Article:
Lowther C.E.

CHARLES EDWIN LOWTHER (1888-1916)

Lance Corporal C.E. Lowther, 1/6th Battalion, the Durham Light Infantry was killed in action 1 October 1916 and is commemorated on the Thiepval Memorial.[1]  He was 28 years old and is commemorated on the Butterknowle War Memorial and the memorial plaque in St. John the Evangelist Church, Lynesack.

Charles’ brother Second Lieutenant W. Lowther, 5/Yorkshire Regiment was killed in action 27 May 1918 aged 26. [2]

Family Details

Charles Edwin Lowther was born 1888[3] at Copley, the son of William and Margaret Lowther.  There were at least 8 children: [4]

  • Hilda bc.1886 in the Parish of Lynesack and Softley
  • Charles Edwin born 1888 at Copley
  • Eleanor bc.1890 at Copley
  • William bc.1892 in the Parish of Lynesack and Softley
  • Millicent bc.1895 in the Parish of Lynesack and Softley
  • Margaret bc.1897 in the Parish of Lynesack and Softley
  • Muriel bc.1900 in the Parish of Lynesack and Softley
  • John bc.1906 in the Parish of Lynesack and Softley

In 1891, the family lived at Pinfold Lane, Butterknowle and William worked as a grocer/draper.[5]  By 1901, the family had increased to 7 children, none recorded as in employment and William was employed as a grocer/drapers assistant”.[6]  By 1911, the family lived at Copley Lane, their oldest children Hilda and Charles were not at home and William works as a grocer.  Son, William now aged 19 may be his assistant.  An 11 month old grandson Cecil Lowther lives with the family. [7]

Service Details

Charles Edwin Lowther enlisted at Bishop Auckland into the 6th battalion, the Durham Light Infantry, the local Territorial Force and was allocated the regimental number 6/4464.[8] The 1/6th Battalion was formed in Bishop Auckland in August 1914 as part of the Durham Light Infantry Brigade, Northumbrian Division and in May 1915 became the 151st Brigade of the 50th Division. The Division moved to France 16 April 1915 and served with distinction on the Western Front throughout the war.  Other battalions were: [9]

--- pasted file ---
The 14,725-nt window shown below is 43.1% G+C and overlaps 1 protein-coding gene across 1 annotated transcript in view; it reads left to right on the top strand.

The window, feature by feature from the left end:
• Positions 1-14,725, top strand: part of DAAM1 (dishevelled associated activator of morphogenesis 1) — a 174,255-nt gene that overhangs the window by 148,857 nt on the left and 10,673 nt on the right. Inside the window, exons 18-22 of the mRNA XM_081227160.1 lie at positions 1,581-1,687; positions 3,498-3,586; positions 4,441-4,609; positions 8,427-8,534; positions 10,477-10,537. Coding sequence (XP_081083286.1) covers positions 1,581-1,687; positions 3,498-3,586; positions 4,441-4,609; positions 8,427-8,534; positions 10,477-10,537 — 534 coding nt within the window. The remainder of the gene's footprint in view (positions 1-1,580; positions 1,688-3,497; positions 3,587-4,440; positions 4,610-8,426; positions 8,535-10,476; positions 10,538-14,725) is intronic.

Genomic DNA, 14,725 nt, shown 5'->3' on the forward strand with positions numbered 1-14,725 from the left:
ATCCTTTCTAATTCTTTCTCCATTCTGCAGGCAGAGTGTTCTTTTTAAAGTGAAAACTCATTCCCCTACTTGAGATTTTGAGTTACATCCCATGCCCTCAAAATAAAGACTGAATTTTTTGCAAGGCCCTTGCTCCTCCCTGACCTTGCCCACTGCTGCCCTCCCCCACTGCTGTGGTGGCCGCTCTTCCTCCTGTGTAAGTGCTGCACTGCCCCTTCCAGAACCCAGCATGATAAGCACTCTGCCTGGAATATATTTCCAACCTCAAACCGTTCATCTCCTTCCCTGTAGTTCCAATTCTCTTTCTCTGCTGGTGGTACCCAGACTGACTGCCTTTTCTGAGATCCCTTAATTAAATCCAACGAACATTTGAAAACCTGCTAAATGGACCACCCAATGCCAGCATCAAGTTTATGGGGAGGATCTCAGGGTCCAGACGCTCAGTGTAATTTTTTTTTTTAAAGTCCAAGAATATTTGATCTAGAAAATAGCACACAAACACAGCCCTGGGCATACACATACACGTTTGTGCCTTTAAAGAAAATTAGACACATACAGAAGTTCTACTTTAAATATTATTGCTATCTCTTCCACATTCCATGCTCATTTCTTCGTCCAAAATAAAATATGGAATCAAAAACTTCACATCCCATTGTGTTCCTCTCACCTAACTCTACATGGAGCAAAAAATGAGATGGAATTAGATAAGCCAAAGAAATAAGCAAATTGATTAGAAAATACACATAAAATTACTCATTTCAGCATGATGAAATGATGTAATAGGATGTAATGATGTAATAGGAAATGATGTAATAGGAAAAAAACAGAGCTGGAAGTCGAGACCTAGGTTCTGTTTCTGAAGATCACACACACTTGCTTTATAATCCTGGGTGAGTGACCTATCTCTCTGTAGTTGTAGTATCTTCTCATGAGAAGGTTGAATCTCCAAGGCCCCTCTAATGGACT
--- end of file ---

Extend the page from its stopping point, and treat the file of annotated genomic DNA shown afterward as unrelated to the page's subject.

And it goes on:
• 1/7th Battalion, DLI
  • 1/8th Battalion, DLI
  • 1/9th Battalion, DLI
  • 1/5th Battalion, the Loyal North Lancashire Regiment joined June 1915

By 23 April 1915, the Division was concentrated in the Steenvoorde area on the Franco-Belgian border just as the German Army attacked nearby Ypres, using poison gas for the first time.  The Division was rushed into battle and took part in the following engagements, all phases of the Second Battle of Ypres: [10]

  • The Battle of St. Julien: 24 April – 4 May
  • The Battle of Frezenburg Ridge: 8 – 13 May
  • The Battle of Bellewaarde Ridge: 24-25 May

Following heavy casualties, in June 1915 the battalion merged with the 1/8th to become the 6/8th then it returned to its original identity 11 August 1915 and was then joined by:

  • 1/5th (Cumberland) Battalion, the Border Regiment joined December 1915
  • 151st Machine Gun Company formed 6 February 1916
  • 150th Trench Mortar Battery formed 18 June 1916

The 50th Division was part of the III Corps, Fourth Army which saw action at the Battle of the Somme 1916 as follows: [11]

  • The Battle of Flers-Courcelette: 15-22 September
  • The Battle of Morval: 25-28 September
  • The Battle of Le Transloy: 1–18 October

The service records of Lance Corporal C. Lowther have not been researched but he did not enter France until after 31 December 1915 [12] so did not take part in any actions of 1915.  He may have seen action at the Battle of the Somme.

The Battle of Le Transloy: 1-18 October 1916: a summary

 This action, the 8th phase of the Battle of the Somme, commenced 1 October 1916.  The village of Eaucourt L’Abbaye was captured and the attack is famous for the action of Lieut.-Col. R. B. Bradford who was awarded the Victoria Cross.